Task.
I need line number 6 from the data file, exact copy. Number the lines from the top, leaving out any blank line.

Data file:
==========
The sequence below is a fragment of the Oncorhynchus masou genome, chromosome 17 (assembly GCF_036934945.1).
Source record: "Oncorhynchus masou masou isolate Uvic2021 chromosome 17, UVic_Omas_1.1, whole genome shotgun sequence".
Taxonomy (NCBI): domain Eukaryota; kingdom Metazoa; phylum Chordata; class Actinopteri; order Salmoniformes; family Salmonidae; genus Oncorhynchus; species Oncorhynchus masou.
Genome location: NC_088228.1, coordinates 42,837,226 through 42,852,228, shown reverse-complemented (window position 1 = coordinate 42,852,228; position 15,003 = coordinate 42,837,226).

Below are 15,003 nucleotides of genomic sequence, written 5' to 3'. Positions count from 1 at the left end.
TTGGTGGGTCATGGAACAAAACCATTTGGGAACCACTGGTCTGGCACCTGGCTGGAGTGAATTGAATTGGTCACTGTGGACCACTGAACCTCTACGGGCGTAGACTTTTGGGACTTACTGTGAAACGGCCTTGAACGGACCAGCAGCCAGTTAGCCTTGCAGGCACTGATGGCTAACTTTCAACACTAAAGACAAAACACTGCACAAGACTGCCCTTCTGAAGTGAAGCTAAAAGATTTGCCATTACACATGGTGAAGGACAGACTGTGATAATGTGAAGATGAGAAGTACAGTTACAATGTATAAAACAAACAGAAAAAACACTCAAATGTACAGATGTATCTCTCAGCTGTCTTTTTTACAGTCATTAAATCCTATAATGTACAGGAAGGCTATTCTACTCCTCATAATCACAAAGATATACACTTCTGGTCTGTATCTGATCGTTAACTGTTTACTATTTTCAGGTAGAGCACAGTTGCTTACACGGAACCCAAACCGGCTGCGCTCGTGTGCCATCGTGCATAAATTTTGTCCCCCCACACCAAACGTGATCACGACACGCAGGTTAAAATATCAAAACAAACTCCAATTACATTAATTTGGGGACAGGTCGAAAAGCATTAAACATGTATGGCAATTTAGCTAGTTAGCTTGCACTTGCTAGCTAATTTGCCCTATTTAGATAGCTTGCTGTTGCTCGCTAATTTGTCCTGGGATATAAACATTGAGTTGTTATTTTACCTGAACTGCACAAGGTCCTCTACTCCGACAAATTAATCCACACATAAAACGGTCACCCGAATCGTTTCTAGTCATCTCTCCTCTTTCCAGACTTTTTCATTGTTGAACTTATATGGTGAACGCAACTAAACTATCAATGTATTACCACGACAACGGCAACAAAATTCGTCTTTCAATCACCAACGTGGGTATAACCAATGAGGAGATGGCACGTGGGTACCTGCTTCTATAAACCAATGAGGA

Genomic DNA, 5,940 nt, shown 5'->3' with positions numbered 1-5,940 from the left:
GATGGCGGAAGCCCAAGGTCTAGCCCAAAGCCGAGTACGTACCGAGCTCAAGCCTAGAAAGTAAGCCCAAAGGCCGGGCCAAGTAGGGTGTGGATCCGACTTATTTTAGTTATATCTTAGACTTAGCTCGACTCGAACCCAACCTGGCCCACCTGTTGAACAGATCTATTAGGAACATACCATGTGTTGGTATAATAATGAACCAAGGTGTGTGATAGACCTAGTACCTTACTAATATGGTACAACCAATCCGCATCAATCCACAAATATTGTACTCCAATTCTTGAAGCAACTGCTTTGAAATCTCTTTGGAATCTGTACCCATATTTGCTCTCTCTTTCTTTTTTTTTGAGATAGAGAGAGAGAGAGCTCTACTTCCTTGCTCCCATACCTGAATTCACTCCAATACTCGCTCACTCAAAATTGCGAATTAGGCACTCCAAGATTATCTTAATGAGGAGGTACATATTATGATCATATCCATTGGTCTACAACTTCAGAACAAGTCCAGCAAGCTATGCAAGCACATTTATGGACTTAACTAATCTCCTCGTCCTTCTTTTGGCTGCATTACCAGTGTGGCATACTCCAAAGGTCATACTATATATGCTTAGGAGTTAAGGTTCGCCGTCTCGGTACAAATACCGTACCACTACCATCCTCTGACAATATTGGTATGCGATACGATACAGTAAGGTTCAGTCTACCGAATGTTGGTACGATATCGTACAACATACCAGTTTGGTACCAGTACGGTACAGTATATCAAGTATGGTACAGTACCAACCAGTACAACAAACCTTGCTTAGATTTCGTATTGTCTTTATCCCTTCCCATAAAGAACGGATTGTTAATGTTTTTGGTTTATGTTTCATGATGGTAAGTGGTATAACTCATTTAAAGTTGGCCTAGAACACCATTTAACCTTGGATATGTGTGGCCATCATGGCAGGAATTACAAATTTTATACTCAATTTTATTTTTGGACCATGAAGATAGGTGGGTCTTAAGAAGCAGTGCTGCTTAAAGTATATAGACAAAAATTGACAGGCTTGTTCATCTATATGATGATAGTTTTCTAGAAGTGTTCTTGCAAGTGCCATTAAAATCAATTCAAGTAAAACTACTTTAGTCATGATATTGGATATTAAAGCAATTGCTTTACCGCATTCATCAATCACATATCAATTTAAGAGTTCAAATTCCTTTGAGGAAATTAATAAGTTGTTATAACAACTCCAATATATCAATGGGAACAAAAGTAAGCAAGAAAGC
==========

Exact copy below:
TTGGTGGGTCATGGAACAAAACCATTTGGGAACCACTGGTCTGGCACCTGGCTGGAGTGAATTGAATTGGTCACTGTGGACCACTGAACCTCTACGGGCGTAGACTTTTGGGACTTACTGTGAAACGGCCTTGAACGGACCAGCAGCCAGTTAGCCTTGCAGGCACTGATGGCTAACTTTCAACACTAAAGACAAAACACTGCACAAGACTGCCCTTCTGAAGTGAAGCTAAAAGATTTGCCATTACACATGGTGAAGGACAGACTGTGATAATGTGAAGATGAGAAGTACAGTTACAATGTATAAAACAAACAGAAAAAACACTCAAATGTACAGATGTATCTCTCAGCTGTCTTTTTTACAGTCATTAAATCCTATAATGTACAGGAAGGCTATTCTACTCCTCATAATCACAAAGATATACACTTCTGGTCTGTATCTGATCGTTAACTGTTTACTATTTTCAGGTAGAGCACAGTTGCTTACACGGAACCCAAACCGGCTGCGCTCGTGTGCCATCGTGCATAAATTTTGTCCCCCCACACCAAACGTGATCACGACACGCAGGTTAAAATATCAAAACAAACTCCAATTACATTAATTTGGGGACAGGTCGAAAAGCATTAAACATGTATGGCAATTTAGCTAGTTAGCTTGCACTTGCTAGCTAATTTGCCCTATTTAGATAGCTTGCTGTTGCTCGCTAATTTGTCCTGGGATATAAACATTGAGTTGTTATTTTACCTGAACTGCACAAGGTCCTCTACTCCGACAAATTAATCCACACATAAAACGGTCACCCGAATCGTTTCTAGTCATCTCTCCTCTTTCCAGACTTTTTCATTGTTGAACTTATATGGTGAACGCAACTAAACTATCAATGTATTACCACGACAACGGCAACAAAATTCGTCTTTCAATCACCAACGTGGGTATAACCAATGAGGAGATGGCACGTGGGTACCTGCTTCTATAAACCAATGAGGA